Movie Comments – Act Of Valor

The required US legal disclaimer: All images are the property of their owners I reproduce them here under the Fair Use Doctrine of the copyright law for commentary and critique

The required US legal disclaimer: All images are the property of their owners I reproduce them here under the Fair Use Doctrine of the copyright law for commentary and critique

I always have a hard time answering the question “What’s your favorite movie?” I mean really can you compare a comedy to a historic drama to a noir to a novel adaption of a genre work? No because what is a good point in one might be a weak point in another. If I think say Elizabeth I’s coronation was hysterical in a historic drama it has failed but in a comedy it has succeeded. So my answer is “Depends on the type of movie.” This one wouldn’t my top list of any genre but it is good for what it is.

I know I’m a huge fan of story but sometimes I go to a movie for the visual – the special effect and/or the action. That’s where Act of Valor falls. The plot is there but it’s thin and developed to tie together various types of action in various types of terrain and conditions. The acting is stiff and not even high quality by high school standards. Yet it was awesome for what it is – a movie of real Seal teams showing the cool stuff they can do.

Yep that’s what it is. A big ooohhh-rahhh action movie of here’s how we do a jungle attack. Here’s how we do a city extraction. Here’s how we’d attack a compound (uh any fairly recent events come to mind?). It’s shouting, explosions, shooting, verification procedures that who you got is who you were sent to get. You know those questions in your file about obscure facts from your life that only you’d know – that’s what they are for. The rescue team gets the answers and uses them to verify you are you.

I found the movie fun. The poignant moment of a funeral was hard because the uniforms are ones I know too well. The SEAL team is Navy after all. Still I had the bonus of having someone who had real world experience working with teams like this. No Mike was never on these teams but yes he did have a senior officer position in many exercises and during the year plus he was activated. So he can explain some of the great nuances like the questions asked the hostage they freed (M’mam I hate to make you answer but what was your dog’s name when you were in first grade?) It’s quick and over and if you caught it you might think – what the heck was he asking her that right then? Shouldn’t they be hauling ass outta there? I think Mike’s commentary made it better and made me appreciate the slower scenes of tactical planning and information sharing.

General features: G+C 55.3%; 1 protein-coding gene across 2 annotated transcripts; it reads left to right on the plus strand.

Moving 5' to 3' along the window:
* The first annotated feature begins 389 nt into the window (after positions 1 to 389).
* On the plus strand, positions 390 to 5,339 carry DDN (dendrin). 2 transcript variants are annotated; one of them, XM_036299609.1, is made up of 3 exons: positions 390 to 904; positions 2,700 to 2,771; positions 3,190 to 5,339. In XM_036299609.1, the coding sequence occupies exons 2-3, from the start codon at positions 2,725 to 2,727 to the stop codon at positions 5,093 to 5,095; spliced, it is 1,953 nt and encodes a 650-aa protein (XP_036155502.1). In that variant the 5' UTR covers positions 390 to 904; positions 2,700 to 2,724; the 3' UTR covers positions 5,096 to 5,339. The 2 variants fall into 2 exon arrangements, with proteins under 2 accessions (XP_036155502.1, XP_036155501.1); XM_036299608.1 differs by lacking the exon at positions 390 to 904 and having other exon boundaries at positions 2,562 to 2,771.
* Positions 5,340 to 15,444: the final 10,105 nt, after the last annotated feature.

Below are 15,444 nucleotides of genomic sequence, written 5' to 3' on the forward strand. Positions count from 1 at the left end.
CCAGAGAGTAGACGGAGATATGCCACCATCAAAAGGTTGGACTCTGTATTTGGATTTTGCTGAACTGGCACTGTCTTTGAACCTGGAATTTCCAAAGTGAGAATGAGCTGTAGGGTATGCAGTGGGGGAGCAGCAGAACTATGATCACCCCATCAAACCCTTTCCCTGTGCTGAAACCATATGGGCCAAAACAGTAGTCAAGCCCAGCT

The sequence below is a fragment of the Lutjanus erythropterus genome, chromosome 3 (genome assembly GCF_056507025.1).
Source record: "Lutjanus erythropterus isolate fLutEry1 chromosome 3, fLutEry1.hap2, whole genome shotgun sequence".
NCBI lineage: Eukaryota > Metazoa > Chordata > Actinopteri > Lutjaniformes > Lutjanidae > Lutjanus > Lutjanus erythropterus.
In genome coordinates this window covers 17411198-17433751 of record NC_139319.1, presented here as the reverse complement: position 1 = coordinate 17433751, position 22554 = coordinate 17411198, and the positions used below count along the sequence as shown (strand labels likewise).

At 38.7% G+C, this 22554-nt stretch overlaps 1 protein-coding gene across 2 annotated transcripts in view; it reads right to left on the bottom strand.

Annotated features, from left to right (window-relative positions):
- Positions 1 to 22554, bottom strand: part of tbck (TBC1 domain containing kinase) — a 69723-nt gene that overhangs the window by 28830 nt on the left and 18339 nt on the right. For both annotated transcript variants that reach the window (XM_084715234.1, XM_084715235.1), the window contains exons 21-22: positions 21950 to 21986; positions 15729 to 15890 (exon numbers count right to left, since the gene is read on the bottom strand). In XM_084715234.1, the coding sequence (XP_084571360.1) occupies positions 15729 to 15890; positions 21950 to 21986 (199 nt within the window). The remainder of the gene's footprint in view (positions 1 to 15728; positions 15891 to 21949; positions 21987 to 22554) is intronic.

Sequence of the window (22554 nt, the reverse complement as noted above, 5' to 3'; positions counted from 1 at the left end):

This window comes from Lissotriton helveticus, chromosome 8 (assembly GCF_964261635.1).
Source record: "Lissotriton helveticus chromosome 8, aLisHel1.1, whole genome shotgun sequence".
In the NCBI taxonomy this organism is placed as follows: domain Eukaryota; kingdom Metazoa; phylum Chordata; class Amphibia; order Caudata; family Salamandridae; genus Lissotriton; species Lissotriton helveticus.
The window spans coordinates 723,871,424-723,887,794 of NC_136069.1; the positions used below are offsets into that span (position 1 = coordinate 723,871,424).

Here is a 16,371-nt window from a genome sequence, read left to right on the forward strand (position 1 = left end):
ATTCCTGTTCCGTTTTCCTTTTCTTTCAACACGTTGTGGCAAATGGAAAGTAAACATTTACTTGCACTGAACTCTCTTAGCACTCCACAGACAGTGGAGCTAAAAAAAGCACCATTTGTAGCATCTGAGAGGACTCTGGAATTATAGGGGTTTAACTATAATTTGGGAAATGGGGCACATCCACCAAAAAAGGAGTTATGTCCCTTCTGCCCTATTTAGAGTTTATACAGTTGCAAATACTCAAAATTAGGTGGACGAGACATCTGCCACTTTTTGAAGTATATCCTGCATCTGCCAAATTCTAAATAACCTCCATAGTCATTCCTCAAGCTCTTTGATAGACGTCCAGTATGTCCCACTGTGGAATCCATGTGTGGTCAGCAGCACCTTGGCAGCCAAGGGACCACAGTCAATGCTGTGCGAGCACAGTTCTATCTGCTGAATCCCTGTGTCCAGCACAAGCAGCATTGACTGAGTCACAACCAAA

Don’t come to this movie for a story. Don’t come to this movie for award winning acting. Come to this movie to see what our forces can do. Come to this movie to appreciate what these family give so that our forces can answer the call. Come to this movie to see what planning goes into taking action. And by all means come to this movie to see action, tonnes of it, in spades. If those things don’t appeal to you – then this movie isn’t for you.

Until next time!

2 thoughts on “Movie Comments – Act Of Valor

    • Well Hollywood didn’t to the action scenes – the SEAL teams did. They even used live rounds in some scenes so the foliage would respond realistically. As Mike said this was good practice for teams that primarily have work experience in either high mountains or desert to do a realistic tropical exercise with water. He pointed out that the current actions have gone on so long that we have Navy SEAL teams that have never done water operations out of practice scenarios like these. The characters are played by real Navy SEALS retired or on leave. The movie took so long to make because the producers had to film at the teams pace when they did practice maneuvers and when the active duty “actors” were on leave. Most of the active duty members kept their faces covered (much like undercover cops do in interviews) and the retired ones didn’t. So it’s an accurate but not overly revealing look into a very unique world of highly trained ops teams.

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